A study published on May 2 in the journal Cancer suggests immunotherapy could also be successful with sarcomas—cancers of the connective tissue that come in many subtypes. There is, however, some danger immunotherapy carries: after being injected, re-engineered cells remain in the body and keep searching for cells to destroy. Scientists need to make sure these engineered cells go after the right unhealthy cells and do not destroy healthy tissue. Therefore, the process is constantly being upgraded. For instance, Riddell and colleagues are already working on developing a new generation of T-cells, which are expected to be safer and elicit fewer negative side effects when used in immunotherapy treatments.

Other methods that could improve cancer treatments and reduce side effects are also being developed within the field of synthetic biology. Scientists often combine the knowledge of engineering and biology to design genetically modified organisms that can destroy cancer cells. Recent studies show that some bacteria reside inside tumors. A team led by Jeff Hasty of the University of California, San Diego, developed a strain of Salmonella bacteria equipped with a set of genetic instructions. The bacteria, which is not dangerous to humans, travels in the blood stream and is attracted to the tumor. It is designed to produce a cancer drug and slip it into the cancer’s interior. After completing the mission, it self-destructs, eliminating the worry about side effects.

Another novel way of destroying cancer cells is by using a vaccine-like method that was first developed in Cuba. This type of treatment does not cure cancer per se, but it turns it into a form that can be controlled, similar to the ongoing treatment regimens for other chronic diseases. In 2010, the FDA approved a cancer vaccine that targets metastatic prostate cancer. In 2015, another treatment vaccine was approved that can be used with some patients with metastatic melanoma.  Other vaccines for different types of cancers are being developed, too—either as treatment vaccines or as preventative vaccines. A list is available from the National Cancer Institute.

New App for Cancer Patients that Could Personalize Treatment

Receiving a cancer diagnosis is daunting and throws one into turmoil. Once diagnosed, a person is faced with a completely new and alien world. He or she then needs to learn how to navigate their “new normal.” Cancer treatment, and the often lengthy recovery process, require a lot of physical and psychological stamina. Doctor’s appointments and hospital visits become a part of the new routine, and daily life can be dominated by the needed adjustments. To support patients and their families who find themselves in this difficult position, an oncology specialist from Australia, Dr. Nikhil Pooviah, created a new application called CancerAid.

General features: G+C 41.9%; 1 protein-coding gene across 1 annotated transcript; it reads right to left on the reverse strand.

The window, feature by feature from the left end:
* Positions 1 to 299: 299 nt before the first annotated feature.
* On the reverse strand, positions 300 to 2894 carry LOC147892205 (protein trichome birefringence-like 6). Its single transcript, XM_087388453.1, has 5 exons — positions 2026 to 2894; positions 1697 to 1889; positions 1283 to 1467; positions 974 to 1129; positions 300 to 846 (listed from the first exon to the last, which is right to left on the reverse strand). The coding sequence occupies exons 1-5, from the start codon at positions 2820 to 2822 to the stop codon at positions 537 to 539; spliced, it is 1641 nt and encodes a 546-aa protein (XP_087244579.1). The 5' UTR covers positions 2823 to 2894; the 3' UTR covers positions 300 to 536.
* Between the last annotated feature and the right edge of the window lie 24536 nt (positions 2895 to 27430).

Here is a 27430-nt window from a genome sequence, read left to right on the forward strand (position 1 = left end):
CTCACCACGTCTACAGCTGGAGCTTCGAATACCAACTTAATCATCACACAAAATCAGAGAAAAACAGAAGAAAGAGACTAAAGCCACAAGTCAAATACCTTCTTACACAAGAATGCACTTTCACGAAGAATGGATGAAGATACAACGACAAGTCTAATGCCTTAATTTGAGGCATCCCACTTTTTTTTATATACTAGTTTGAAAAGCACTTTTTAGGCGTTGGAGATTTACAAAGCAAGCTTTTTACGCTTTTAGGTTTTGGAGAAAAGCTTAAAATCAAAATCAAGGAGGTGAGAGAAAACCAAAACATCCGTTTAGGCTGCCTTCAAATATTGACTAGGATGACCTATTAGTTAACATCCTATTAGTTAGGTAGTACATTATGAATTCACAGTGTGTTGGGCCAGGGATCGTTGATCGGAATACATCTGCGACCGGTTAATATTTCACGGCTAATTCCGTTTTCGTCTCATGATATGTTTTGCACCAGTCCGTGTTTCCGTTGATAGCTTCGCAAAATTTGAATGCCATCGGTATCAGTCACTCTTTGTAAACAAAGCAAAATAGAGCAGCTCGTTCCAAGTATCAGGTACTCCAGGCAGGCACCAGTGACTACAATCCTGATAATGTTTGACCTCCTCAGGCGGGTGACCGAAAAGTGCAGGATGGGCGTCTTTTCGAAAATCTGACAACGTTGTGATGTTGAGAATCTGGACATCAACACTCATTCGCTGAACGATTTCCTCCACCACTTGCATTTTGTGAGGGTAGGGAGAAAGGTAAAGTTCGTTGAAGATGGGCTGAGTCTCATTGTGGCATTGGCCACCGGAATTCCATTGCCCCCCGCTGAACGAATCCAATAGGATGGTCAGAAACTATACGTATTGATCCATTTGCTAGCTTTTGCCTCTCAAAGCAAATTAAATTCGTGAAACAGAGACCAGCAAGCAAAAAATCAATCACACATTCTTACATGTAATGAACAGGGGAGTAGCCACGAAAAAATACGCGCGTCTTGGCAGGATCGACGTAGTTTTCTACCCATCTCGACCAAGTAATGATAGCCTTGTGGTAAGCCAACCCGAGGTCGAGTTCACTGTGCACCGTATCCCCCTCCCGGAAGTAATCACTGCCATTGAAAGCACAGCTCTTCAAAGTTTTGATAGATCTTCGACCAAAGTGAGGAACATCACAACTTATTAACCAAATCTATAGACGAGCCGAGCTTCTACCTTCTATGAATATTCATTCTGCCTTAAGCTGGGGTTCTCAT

The CancerAid app aims to empower cancer patients on their journey as well as personalize their care. It provides information on treatment options and care pathways, and it offers a way to plan and record the person’s individual treatment and medication regimen. The app also comes with a 24-hour telemedicine option that allows patients to access medical and psychological support any time of the day or night. The free app is now already available to patients and is aiming to improve the lives of cancer patients and their families across the world.

Sources

Pollack  S, He Q, Yearley J, et al.  T-cell infiltration and clonality correlate with programmed cell death protein 1 and programmed death-ligand 1 expression in patients with soft tissue sarcomas. Cancer, 2017; doi: 10.1002/cncr.30726

Siegel R, Miller K, Jemal A. Cancer Statistics, 2017. CA: A Cancer Journal for Clinicians, 2017;67(1):7-30.

Turtle C, Riddell S, Maloney D. CD19-Targeted chimeric antigen receptor-modified T-cell immunotherapy for B-cell malignancies. Clinical Pharmacology and Therapeutics, 2016;100(3):252-258

Xia B, Wang B, Li J, et al. Full length article: Photothermal and biodegradable polyaniline/porous silicon hybrid nanocomposites as drug carriers for combined chemo-photothermal therapy of cancer. Acta Biomaterialia, 2017;51:197-208.

Xu R, Zhang G, Shen H, et al. An injectable nanoparticle generator enhances delivery of cancer therapeutics. Nature Biotechnology, 2016; 34(4):414-418.